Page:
Press Release
U.S. Fish and Wildlife Services Finds Endangered Species Act Protection Not Warranted for White-Tailed Prairie Dogs

DENVER – After a thorough review of the best-available scientific and commercial information, the U.S. Fish and Wildlife Service (Service) announced that the white-tailed prairie dog is not currently in danger of extinction and is not likely to become in danger of extinction within the foreseeable future. Consequently, the Service has released a 12-month finding stating that the species is not warranted for listing under the Endangered Species Act (ESA) at this time.

Prior to making this not warranted determination, the Service and its partners conducted a Species Status Assessment (SSA), which is an in-depth review of the species’ biology, stressors and status, and a source of the best scientific information needed for all ESA decisions. This approach allows for state, tribal, and partner engagement and identifies opportunities to work with others to implement conservation efforts in advance of potential ESA decisions.

This SSA evaluated all relevant stressors to the species, including the effects of agricultural land conversion, shooting, poisoning, overgrazing, invasive weeds, wildfire, urbanization, energy development, drought, and sylvatic plague.

After analyzing the current and potential future effects of these stressors on the species, the Service found that white-tailed prairie dog populations are in moderate to high overall condition, have multiple resilient populations, and exhibit adaptability to stressors. Therefore, the Service finds that these stressors do not, alone or in combination, rise to a level that causes this species to meet the definition of a threatened species or an endangered species and that listing the white-tailed prairie dog as threatened or endangered is not warranted.

Should the public have any new information concerning the taxonomy, biology, ecology, status of, or stressors to the white-tailed prairie dog, the Service requests that information be sent to: Tyler Abbott, Field Supervisor, Wyoming Ecological Services Field Office, 307–772–2374, ext. 231.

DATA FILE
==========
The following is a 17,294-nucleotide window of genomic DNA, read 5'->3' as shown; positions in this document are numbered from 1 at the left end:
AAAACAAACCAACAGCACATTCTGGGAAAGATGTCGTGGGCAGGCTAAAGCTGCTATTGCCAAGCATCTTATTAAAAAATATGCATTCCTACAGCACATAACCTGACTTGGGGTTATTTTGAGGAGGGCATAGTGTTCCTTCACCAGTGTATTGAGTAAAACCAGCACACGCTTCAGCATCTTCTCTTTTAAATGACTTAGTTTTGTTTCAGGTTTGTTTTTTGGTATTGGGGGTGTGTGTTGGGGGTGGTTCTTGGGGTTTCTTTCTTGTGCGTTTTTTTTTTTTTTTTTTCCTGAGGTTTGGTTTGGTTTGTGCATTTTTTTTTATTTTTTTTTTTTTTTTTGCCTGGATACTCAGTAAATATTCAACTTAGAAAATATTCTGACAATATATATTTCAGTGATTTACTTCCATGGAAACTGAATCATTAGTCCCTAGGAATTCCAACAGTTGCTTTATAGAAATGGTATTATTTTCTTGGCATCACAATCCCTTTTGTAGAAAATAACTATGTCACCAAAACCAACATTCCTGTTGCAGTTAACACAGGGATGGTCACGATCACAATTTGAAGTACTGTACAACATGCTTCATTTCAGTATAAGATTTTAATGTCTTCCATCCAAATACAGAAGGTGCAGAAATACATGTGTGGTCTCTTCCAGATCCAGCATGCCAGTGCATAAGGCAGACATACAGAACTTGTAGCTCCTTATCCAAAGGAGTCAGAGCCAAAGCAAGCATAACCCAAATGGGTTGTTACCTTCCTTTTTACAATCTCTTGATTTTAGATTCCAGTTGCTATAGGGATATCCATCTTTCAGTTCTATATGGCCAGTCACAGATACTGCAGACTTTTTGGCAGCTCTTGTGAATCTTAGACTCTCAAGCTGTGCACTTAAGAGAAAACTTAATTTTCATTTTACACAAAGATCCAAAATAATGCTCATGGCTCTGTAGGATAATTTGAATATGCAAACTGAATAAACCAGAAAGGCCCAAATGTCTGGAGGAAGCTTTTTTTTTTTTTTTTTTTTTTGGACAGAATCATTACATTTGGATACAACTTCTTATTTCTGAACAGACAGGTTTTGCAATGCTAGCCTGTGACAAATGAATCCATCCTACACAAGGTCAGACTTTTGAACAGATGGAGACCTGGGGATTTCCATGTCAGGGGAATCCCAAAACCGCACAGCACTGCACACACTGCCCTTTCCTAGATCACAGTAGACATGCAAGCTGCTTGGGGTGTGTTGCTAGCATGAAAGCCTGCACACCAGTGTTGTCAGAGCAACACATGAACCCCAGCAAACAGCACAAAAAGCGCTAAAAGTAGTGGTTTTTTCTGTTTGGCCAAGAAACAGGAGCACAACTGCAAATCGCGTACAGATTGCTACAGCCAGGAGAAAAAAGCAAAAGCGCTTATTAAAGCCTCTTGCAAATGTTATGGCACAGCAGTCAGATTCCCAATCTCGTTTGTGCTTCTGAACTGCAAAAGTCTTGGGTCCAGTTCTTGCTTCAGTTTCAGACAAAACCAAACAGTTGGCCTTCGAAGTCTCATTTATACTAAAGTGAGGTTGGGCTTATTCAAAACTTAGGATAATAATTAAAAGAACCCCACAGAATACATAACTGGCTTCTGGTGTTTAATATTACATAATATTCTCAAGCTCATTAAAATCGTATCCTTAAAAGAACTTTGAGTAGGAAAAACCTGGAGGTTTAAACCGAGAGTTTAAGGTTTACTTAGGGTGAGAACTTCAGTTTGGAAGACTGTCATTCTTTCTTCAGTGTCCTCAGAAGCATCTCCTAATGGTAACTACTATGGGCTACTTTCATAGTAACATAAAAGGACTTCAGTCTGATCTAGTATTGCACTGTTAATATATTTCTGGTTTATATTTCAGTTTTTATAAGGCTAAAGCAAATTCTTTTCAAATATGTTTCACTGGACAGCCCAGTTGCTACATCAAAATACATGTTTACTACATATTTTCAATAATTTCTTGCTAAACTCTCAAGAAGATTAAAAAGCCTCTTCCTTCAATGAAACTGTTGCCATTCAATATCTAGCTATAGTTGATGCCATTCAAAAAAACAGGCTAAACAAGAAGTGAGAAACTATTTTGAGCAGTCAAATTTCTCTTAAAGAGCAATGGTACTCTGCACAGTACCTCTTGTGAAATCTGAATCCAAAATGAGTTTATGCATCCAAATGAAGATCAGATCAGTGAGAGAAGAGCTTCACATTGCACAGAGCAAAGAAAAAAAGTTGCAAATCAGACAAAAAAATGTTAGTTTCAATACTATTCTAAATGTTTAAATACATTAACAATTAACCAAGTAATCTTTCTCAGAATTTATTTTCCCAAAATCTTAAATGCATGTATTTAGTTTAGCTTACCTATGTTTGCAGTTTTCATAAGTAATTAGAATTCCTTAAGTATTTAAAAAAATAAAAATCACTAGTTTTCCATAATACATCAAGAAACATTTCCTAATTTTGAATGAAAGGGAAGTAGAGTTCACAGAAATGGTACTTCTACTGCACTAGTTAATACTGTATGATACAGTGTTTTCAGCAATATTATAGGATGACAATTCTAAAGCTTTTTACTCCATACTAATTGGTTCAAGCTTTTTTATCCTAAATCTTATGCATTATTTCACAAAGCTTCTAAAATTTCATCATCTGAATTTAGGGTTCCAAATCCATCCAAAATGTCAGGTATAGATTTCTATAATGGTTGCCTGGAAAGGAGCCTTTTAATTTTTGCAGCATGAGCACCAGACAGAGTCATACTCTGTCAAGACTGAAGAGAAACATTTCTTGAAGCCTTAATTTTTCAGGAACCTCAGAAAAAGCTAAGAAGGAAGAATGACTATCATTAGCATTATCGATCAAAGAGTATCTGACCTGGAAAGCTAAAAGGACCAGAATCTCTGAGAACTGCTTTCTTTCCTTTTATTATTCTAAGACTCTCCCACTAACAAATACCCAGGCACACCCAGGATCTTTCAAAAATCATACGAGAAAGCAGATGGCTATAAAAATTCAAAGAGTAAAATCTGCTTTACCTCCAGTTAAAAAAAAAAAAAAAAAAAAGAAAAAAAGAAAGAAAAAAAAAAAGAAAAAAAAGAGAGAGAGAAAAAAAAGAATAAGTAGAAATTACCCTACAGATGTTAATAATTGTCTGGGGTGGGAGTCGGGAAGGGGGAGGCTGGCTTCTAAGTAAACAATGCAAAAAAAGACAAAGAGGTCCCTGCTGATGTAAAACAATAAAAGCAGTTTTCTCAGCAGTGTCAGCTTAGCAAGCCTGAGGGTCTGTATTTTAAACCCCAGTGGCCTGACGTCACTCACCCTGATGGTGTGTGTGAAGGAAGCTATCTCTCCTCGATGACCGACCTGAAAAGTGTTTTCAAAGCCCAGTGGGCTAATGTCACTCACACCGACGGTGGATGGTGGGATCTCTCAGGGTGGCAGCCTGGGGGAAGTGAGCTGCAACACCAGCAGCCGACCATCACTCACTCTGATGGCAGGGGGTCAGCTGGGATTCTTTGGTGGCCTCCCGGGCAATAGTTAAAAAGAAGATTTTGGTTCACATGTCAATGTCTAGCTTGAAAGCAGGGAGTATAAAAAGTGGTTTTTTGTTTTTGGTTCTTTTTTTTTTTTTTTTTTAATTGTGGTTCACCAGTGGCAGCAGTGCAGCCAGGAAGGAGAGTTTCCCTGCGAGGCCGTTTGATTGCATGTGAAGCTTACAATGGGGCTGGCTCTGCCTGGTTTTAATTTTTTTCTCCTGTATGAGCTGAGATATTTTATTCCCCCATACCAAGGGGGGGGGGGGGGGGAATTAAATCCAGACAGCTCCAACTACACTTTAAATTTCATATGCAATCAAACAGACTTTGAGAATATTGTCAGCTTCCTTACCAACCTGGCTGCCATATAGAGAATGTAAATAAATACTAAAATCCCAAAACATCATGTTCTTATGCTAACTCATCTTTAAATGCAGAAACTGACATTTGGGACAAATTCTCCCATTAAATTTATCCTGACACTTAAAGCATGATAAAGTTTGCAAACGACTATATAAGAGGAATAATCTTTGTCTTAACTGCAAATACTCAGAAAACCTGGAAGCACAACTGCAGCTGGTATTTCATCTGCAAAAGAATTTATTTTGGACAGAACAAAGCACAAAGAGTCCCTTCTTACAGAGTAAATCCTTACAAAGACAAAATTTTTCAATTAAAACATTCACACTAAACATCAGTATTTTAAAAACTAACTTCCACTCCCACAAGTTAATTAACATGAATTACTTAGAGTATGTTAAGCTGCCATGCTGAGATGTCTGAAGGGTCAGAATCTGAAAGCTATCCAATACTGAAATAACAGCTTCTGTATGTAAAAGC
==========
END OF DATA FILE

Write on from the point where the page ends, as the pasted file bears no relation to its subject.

New information will help the Service monitor the species and continue to encourage its conservation. The Service also encourages local conservation agencies and stakeholders to continue cooperative monitoring and conservation efforts for the species. If an emergency situation develops for the white-tailed prairie dog, the Service will act to provide immediate protection.

Today’s announcement is a result of a September 9, 2014 court order (Rocky Mountain Wild v. U.S. Fish and Wildlife Service 2014, case 9:13-cv-00042-DWM), which required the Service to reevaluate a previous 12-month finding on the species. The new 12-month finding released today addresses all of the issues raised in the court’s order.

One of five prairie dog species in North America, the white-tailed prairie dog lives in a variety of habitats, including sagebrush sagebrush
The western United States’ sagebrush country encompasses over 175 million acres of public and private lands. The sagebrush landscape provides many benefits to our rural economies and communities, and it serves as crucial habitat for a diversity of wildlife, including the iconic greater sage-grouse and over 350 other species.

Learn more about sagebrush
steppe, grasslands, and semiarid Canyonlands. Its range extends from southern Montana, through central and southern Wyoming, and into northeastern Utah and northwestern Colorado. The white-tailed prairie dog is 13 to 15 inches long and can be identified by its white tail tip and dark brown or black cheek patches.

Like other prairie dog species, the white-tailed prairie dog lives in family groups within colonies that are made up of burrow complexes. However, it is the least social of the prairie dog species and has lower within-colony densities. Prairie dogs spend a large amount of their time foraging for vegetation near the colony. During the winter, white-tailed prairie dogs will hibernate for several months, so they must eat enough vegetation during the active season to build up sufficient fat stores. Prairie dogs are so named because of the "barks" they use to signal to other members of the colony when an intruder approaches.

The mission of the U.S. Fish and Wildlife Service is working with others to conserve, protect, and enhance fish, wildlife, plants, and their habitats for the continuing benefit of the American people. We are both a leader and trusted partner in fish and wildlife conservation, known for our scientific excellence, stewardship of lands and natural resources, dedicated professionals, and commitment to public service.

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Endangered and/or Threatened species
Wildlife impacts